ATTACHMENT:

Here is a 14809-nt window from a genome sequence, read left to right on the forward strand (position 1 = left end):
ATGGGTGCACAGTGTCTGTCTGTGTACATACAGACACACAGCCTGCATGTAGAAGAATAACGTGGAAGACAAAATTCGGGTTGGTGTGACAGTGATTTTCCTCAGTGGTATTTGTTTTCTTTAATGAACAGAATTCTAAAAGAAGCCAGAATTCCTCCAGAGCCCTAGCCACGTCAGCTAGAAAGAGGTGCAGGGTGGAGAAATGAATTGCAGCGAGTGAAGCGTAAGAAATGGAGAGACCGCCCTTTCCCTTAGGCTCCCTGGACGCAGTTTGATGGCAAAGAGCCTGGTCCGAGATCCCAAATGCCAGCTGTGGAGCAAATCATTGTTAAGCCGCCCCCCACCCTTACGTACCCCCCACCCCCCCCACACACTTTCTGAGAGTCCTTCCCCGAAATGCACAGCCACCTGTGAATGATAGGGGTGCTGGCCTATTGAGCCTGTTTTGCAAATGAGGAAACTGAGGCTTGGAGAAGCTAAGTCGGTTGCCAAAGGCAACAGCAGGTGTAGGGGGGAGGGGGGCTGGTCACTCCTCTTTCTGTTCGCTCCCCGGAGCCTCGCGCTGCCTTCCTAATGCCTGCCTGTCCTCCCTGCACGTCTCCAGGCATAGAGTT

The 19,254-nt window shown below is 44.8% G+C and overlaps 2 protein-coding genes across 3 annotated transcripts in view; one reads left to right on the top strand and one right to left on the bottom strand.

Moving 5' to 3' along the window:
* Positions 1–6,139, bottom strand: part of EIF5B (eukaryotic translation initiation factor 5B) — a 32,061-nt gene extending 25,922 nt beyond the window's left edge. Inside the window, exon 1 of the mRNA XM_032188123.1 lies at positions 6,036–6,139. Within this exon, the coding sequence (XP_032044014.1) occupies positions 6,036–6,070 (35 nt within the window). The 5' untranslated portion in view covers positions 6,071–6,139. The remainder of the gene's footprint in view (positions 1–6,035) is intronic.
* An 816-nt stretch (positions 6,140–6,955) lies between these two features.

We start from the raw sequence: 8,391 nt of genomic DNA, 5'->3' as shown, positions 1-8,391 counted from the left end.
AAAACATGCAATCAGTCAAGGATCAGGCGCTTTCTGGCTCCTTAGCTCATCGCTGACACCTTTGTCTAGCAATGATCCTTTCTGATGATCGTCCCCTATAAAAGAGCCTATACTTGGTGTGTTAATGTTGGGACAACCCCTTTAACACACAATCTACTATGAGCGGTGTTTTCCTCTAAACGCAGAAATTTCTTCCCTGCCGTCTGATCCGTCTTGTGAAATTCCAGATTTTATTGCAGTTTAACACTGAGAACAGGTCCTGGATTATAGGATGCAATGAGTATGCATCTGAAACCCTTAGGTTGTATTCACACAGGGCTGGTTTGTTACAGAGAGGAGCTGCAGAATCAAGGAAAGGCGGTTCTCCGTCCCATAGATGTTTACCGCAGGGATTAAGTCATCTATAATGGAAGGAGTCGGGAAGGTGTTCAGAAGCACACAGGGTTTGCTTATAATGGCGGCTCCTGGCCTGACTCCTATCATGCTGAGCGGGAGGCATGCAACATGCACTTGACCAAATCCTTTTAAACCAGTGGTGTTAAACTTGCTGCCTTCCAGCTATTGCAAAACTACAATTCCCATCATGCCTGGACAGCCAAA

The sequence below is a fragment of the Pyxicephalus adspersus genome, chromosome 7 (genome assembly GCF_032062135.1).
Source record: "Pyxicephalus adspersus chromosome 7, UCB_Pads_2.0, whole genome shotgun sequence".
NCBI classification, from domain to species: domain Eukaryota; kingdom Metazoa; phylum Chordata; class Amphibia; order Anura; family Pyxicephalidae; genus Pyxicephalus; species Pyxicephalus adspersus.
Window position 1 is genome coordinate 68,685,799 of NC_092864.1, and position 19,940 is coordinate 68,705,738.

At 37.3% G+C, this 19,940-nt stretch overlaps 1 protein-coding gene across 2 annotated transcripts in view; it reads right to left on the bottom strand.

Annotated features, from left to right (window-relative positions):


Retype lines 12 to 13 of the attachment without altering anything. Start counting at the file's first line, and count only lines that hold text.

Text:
Window position 1 is genome coordinate 68,685,799 of NC_092864.1, and position 19,940 is coordinate 68,705,738.

At 37.3% G+C, this 19,940-nt stretch overlaps 1 protein-coding gene across 2 annotated transcripts in view; it reads right to left on the bottom strand.